Oilfield services provider Halliburton (NYSE:HAL) warned that its margins would continue to drop in Q2 because of higher pricing of a key raw material used in fracking fluid.  The company expects its operating margins for the quarter to slide down by 5% because of the shortage of gaur – a legume that is mostly sourced from India. While the shortage is expected to ease by next year, higher prices for gaur currently account for up to 30% of the price for fracking. The latest hit comes after Halliburton saw margins drop in Q1 after explorers shifted focus from pure gas to oil rich plays to offset the impact of low natural gas prices in the U.S.
We have a $42.93 price estimate for Halliburton, which is at a 50% premium to its current market price.
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Gaur gum is a key ingredient in fracking fluid used in the hydraulic fracturing process that cracks open shale rock to stimulate the flow of gas to the well head. A shortage of gaur has resulted in a jump in the legume price, increasing the cost of conducting fracturing operations. Halliburton is looking to pass some of the cost increases to its customers, but the rapid increase in prices will dent its operating margins.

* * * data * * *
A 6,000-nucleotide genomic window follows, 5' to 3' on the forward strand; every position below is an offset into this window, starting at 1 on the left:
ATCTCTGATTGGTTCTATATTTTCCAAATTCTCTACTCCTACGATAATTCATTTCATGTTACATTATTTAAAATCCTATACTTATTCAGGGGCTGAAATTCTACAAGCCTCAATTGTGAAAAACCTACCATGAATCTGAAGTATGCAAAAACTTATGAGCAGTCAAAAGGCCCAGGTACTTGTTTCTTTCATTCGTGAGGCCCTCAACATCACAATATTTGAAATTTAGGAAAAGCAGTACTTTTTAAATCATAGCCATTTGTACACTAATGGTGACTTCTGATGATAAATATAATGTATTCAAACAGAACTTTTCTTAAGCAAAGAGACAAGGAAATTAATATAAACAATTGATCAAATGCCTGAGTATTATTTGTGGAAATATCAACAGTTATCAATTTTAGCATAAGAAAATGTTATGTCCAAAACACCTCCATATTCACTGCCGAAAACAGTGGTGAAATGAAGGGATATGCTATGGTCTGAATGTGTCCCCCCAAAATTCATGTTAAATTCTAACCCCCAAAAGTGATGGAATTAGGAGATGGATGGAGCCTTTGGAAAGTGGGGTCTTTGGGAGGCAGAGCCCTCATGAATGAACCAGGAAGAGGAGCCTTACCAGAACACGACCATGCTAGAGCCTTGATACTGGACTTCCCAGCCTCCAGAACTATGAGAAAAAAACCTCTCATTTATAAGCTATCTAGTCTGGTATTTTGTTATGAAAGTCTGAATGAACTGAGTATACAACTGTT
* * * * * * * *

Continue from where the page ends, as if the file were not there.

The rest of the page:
Although the shortage is expected to ease by next year, prices are rising because of an anticipated shortage later in 2012. In its Q1 conference call, Halliburton had expressed confidence that it would be in a better position to tackle a shortage of the raw material than its competitors because of its long-term contracts.
Haliburton’s margins in North America took a hit in Q1 because of the industry shift toward oil rich plays. The concentration of industry capacity in oil rich plays is putting downward pressure on the pricing of pressure pumping services in the region. A 7-8% drop in its EBITDA margin for 2012 could result in a 3-4% downside to our price estimate for the stock.
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